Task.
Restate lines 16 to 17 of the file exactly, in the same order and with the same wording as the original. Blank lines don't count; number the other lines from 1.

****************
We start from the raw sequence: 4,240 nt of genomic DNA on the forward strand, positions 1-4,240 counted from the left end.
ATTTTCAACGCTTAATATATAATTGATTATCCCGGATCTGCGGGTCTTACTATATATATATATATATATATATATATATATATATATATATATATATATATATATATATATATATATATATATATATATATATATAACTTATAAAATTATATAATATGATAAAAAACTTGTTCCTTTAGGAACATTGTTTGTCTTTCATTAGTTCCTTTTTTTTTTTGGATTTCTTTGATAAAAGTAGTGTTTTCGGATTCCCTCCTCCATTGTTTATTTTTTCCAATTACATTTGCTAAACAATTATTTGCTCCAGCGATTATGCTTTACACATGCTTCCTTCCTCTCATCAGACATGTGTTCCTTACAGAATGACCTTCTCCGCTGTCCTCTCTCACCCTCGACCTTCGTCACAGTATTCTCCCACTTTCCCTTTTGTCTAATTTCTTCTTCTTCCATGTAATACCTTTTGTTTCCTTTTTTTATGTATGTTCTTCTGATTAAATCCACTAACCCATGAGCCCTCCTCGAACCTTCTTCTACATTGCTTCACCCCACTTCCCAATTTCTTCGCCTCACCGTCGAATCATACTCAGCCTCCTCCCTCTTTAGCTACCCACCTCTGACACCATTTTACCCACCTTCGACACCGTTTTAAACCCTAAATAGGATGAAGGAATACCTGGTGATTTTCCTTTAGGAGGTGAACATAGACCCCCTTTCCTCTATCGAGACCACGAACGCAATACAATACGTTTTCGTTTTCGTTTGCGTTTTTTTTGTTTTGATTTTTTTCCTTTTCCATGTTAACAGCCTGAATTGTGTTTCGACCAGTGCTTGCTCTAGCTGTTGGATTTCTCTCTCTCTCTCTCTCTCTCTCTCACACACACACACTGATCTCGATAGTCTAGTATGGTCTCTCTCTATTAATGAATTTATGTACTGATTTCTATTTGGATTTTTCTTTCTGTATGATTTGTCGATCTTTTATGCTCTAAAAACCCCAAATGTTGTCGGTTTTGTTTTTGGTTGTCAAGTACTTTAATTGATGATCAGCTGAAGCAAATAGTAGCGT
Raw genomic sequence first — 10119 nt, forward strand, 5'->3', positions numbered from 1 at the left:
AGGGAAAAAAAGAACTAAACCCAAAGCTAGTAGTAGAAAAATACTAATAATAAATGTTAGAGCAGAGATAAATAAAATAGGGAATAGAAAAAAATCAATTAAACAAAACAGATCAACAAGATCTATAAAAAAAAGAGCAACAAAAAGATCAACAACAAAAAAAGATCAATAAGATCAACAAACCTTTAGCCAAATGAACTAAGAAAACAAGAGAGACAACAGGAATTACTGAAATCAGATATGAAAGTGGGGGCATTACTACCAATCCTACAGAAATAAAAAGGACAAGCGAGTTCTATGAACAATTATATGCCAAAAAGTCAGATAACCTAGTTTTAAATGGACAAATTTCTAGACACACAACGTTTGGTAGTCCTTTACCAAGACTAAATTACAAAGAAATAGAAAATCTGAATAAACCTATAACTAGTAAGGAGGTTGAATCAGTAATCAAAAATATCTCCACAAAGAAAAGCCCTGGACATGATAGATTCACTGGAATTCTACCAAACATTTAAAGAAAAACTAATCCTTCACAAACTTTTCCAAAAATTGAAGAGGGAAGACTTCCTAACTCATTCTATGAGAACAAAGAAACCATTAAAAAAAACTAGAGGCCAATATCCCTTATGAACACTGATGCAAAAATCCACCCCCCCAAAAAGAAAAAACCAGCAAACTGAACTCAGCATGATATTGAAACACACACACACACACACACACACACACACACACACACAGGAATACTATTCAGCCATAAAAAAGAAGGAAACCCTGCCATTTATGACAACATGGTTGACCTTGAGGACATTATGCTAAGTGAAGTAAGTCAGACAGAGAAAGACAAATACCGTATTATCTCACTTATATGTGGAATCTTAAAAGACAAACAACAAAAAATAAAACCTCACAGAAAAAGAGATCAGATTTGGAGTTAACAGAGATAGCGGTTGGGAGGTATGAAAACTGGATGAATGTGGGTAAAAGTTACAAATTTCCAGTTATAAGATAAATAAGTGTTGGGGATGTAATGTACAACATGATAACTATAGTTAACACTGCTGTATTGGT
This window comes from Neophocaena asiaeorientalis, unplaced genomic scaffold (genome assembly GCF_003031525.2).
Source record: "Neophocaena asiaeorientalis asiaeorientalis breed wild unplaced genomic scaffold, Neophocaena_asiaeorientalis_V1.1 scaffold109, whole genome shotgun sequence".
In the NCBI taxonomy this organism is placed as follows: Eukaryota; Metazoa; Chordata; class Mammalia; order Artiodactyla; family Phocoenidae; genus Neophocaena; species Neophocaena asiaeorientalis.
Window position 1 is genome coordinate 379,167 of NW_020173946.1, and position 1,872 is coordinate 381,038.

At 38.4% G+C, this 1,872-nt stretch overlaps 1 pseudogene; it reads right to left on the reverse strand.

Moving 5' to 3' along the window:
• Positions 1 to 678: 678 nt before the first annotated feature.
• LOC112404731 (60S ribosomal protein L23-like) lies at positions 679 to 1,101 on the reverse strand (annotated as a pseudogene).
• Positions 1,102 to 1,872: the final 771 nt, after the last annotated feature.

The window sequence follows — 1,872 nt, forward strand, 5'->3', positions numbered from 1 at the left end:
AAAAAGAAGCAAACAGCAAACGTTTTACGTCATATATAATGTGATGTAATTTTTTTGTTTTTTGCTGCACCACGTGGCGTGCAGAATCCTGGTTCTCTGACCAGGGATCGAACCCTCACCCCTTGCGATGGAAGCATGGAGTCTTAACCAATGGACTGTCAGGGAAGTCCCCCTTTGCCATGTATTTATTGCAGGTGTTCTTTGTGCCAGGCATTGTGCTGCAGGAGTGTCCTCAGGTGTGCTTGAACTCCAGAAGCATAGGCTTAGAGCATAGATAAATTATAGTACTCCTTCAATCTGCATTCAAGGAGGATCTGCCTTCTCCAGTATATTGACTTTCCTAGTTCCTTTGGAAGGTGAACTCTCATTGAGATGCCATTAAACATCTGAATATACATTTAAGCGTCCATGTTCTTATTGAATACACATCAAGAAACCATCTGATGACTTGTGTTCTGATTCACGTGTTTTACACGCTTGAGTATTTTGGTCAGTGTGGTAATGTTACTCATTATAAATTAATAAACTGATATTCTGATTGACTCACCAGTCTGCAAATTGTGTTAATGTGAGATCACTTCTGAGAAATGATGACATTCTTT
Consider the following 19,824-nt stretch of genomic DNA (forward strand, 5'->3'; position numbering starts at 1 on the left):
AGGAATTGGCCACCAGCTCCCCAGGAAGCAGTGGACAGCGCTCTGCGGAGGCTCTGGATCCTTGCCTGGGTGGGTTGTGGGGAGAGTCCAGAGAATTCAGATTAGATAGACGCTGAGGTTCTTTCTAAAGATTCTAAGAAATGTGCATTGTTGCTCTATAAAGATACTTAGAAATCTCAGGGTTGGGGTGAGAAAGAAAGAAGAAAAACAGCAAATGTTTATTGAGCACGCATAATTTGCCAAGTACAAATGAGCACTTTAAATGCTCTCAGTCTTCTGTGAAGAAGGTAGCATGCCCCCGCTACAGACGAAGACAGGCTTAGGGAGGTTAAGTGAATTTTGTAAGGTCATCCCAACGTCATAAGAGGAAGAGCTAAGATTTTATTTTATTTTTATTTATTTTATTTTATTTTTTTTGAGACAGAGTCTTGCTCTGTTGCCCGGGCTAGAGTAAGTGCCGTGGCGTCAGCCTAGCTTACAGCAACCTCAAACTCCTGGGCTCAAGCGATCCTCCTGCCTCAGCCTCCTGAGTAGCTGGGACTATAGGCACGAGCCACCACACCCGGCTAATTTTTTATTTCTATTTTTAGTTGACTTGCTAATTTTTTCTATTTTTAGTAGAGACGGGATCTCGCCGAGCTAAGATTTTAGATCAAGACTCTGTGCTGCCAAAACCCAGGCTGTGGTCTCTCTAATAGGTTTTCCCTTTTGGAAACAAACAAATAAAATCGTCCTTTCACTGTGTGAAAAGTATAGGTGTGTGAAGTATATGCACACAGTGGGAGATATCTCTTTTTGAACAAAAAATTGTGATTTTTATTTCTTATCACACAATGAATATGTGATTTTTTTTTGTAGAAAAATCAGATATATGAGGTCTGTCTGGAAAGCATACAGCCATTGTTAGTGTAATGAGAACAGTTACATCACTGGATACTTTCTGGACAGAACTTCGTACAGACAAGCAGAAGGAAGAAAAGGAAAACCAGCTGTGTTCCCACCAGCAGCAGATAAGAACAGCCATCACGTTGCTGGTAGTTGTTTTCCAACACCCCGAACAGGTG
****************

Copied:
Consider the following 19,824-nt stretch of genomic DNA (forward strand, 5'->3'; position numbering starts at 1 on the left):
AGGAATTGGCCACCAGCTCCCCAGGAAGCAGTGGACAGCGCTCTGCGGAGGCTCTGGATCCTTGCCTGGGTGGGTTGTGGGGAGAGTCCAGAGAATTCAGATTAGATAGACGCTGAGGTTCTTTCTAAAGATTCTAAGAAATGTGCATTGTTGCTCTATAAAGATACTTAGAAATCTCAGGGTTGGGGTGAGAAAGAAAGAAGAAAAACAGCAAATGTTTATTGAGCACGCATAATTTGCCAAGTACAAATGAGCACTTTAAATGCTCTCAGTCTTCTGTGAAGAAGGTAGCATGCCCCCGCTACAGACGAAGACAGGCTTAGGGAGGTTAAGTGAATTTTGTAAGGTCATCCCAACGTCATAAGAGGAAGAGCTAAGATTTTATTTTATTTTTATTTATTTTATTTTATTTTTTTTGAGACAGAGTCTTGCTCTGTTGCCCGGGCTAGAGTAAGTGCCGTGGCGTCAGCCTAGCTTACAGCAACCTCAAACTCCTGGGCTCAAGCGATCCTCCTGCCTCAGCCTCCTGAGTAGCTGGGACTATAGGCACGAGCCACCACACCCGGCTAATTTTTTATTTCTATTTTTAGTTGACTTGCTAATTTTTTCTATTTTTAGTAGAGACGGGATCTCGCCGAGCTAAGATTTTAGATCAAGACTCTGTGCTGCCAAAACCCAGGCTGTGGTCTCTCTAATAGGTTTTCCCTTTTGGAAACAAACAAATAAAATCGTCCTTTCACTGTGTGAAAAGTATAGGTGTGTGAAGTATATGCACACAGTGGGAGATATCTCTTTTTGAACAAAAAATTGTGATTTTTATTTCTTATCACACAATGAATATGTGATTTTTTTTTGTAGAAAAATCAGATATATGAGGTCTGTCTGGAAAGCATACAGCCATTGTTAGTGTAATGAGAACAGTTACATCACTGGATACTTTCTGGACAGAACTTCGTACAGACAAGCAGAAGGAAGAAAAGGAAAACCAGCTGTGTTCCCACCAGCAGCAGATAAGAACAGCCATCACGTTGCTGGTAGTTGTTTTCCAACACCCCGAACAGGTG